“Dick Mantia is to the building trades what Stan Musial was to the Cardinals.”
That statement by his successor at the St. Louis Building Trades Council, Jerry Feldhaus, encapsulated the outpouring of love, respect and admiration the St. Louis community has for Dick Mantia, 82, who died quietly on June 4 at Missouri Baptist Hospital as his family was preparing him to come home for hospice care.
Ironically, he passed only minutes after the Council had ended its monthly meeting; it was as if he was saying “goodbye” to his fellow unionists.
A funeral mass was held Monday, June 9, at the Cathedral Basilica in St. Louis.
A WORKING MAN’S CHAMPION
Following his passing, friends’ and colleagues’ descriptions were heartwarmingly similar: “My best friend;” “Always a gentleman;” “Treated everyone he met with respect;” “He never was heard saying a bad word about anyone;” “No matter how stressful the situation, he always concentrated on getting the job done;” “ A fun guy to be around;” “One heck of a great guy;” “No matter what your station in life, he treated everyone the same;” “A classy man, always, in his dress, his demeanor, his approach to everyone.” And so it went.
To say that Dick Mantia was loved, admired and respected would be a vast understatement.
To many, he was a friend, a mentor, a straight shooter, a great golfer.
To the Labor Movement, this retired business manager of Insulators and Allied Workers (formerly Asbestos Workers) Local 1 and former executive secretary-treasurer of the St. Louis Building & Construction Trades Council, was a champion of union men and women.
WHERE NO MAN HAD GONE BEFORE
Television’s classic Star Trek series intoned: “…To boldly go where no man has gone before.” Dick Mantia did just that.
When he became co-chairman of PRIDE in 1972, just as he was assuming leadership of the Building Trades Council, the St. Louis construction industry was in the throes of a deep depression, made worse by a stubborn unwillingness to change.
Dick knew change had to happen if the unions were to survive in the industry. With his co-chairman, contractor Al Fleischer, he set about to make that change happen.
Rather than dictating to the unions what they had to do, Dick Mantia used his skills as a communicator, a negotiator and a mediator to help the building trade unions and their leadership realize what was at stake and how they, rather than he, could make it better for their members.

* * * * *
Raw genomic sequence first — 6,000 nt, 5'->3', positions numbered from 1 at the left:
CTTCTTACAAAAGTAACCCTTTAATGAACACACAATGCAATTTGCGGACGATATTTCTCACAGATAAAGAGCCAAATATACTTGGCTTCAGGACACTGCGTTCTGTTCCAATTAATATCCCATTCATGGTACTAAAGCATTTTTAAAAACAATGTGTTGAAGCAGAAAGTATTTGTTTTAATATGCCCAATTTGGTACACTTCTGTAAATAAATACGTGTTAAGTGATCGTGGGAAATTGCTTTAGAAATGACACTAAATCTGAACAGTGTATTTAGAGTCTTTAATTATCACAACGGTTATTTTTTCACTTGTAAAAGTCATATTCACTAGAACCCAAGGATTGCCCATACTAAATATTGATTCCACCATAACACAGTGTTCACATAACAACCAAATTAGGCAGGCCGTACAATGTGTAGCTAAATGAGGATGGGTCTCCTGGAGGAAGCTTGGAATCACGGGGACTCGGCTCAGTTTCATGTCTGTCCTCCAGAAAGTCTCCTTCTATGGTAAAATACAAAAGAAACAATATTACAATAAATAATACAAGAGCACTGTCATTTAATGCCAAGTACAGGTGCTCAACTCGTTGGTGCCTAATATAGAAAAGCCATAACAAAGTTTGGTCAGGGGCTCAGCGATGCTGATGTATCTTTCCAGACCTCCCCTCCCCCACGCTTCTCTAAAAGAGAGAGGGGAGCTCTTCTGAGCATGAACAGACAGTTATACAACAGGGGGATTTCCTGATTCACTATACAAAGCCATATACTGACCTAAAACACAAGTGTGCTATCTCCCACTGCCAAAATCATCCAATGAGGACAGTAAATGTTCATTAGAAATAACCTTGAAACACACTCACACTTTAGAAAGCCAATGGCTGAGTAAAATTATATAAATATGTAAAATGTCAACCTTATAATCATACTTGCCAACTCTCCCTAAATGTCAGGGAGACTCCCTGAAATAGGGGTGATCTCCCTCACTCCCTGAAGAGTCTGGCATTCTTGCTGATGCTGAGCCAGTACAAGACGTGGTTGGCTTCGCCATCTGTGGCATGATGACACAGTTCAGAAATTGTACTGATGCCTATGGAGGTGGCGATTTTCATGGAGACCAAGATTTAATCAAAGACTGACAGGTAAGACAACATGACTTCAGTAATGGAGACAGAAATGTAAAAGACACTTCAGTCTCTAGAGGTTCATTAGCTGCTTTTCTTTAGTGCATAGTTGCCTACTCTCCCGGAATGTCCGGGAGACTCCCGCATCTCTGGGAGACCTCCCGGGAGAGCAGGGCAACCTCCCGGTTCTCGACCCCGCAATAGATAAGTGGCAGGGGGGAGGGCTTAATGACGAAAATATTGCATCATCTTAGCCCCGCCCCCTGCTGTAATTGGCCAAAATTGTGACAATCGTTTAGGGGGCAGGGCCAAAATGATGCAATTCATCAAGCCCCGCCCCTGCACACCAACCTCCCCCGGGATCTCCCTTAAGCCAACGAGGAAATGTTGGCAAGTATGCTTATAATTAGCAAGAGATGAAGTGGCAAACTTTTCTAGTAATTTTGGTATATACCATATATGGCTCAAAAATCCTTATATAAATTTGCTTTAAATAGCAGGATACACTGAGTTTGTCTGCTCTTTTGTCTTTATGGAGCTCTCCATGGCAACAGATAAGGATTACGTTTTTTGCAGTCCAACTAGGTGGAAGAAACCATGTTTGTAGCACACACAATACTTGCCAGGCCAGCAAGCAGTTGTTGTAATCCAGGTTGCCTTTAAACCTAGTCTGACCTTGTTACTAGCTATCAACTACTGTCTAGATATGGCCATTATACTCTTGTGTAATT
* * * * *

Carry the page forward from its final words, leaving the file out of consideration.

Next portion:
Dick Mantia led by reason, not by force.
Unproductive work rules were eliminated; strikes and jurisdictional disputes between the unions all but vanished; cost overruns disappeared; huge jobs came in on time and on or even under budget.
Dick and Al stressed productivity and quality as the only way to save the union construction industry in St. Louis.
It didn’t happen overnight. It took time. But it worked.
More than once, one labor leader noted, Dick’s life was threatened, but he refused to quit because he knew people’s livelihoods were at stake, then and in the future.
‘EVERTHING THAT IS GOOD ABOUT LABOR’
• Dick Mantia’s legacy has set a high water mark for the building trades across America for decades into the future,” said Jim Grogan Jr., general president of the International Association of Heat & Frost Insulators & Allied Trades, AFL-CIO. “Dick is everything that is good about Labor.”
• “He changed the entire outlook of the Labor Movement,” said retired electrician Jim Callahan, a member of IBEW Local 1 and a friend of Mantia’s for 55 years. “The guys in the field thought he was getting in bed with the contractors. ‘Give it time’ he would tell us. He was right. It (PRIDE) turned out to be a good thing for all of us.”
• “We lost a great ambassador for the Labor Movement,” noted Bob Soutier, president, St. Louis Labor Council.
• “The St. Louis Labor Movement has suffered a loss of a friend, mentor, and most importantly a leader of our industry,” said Jeff Aboussie, executive secretary/treasurer of the St. Louis Building and Construction Trades Council said on his Facebook page. “Dick Mantia has left our Labor Movement in a better place for his many contributions both here locally and also throughout the National Building Trades. Dick taught many of us to lead by example and not by our words, and most importantly to show respect to both labor and management in our deliberations. I am proud to follow him and learn from his teachings.”
SPECIAL SECTION JUNE 19
The Labor Tribune will publish a tribute to Dick Mantia, a great friend, great trade union leader and great human being in the June 19 print edition.
The Labor Tribune joins the entire Labor Movement in expressing our deep sorrow and condolences to Dick’s wonderful wife and life-long companion, Toni, son Rocky (a veteran Heat and Frost Insulators Local 1 member), daughter Michelle Scarfino, seven grandchildren, two great grandchildren and sister, Joyce Manning.
May his soul rest in peace. No one deserves it more.
– Ed Finkelstein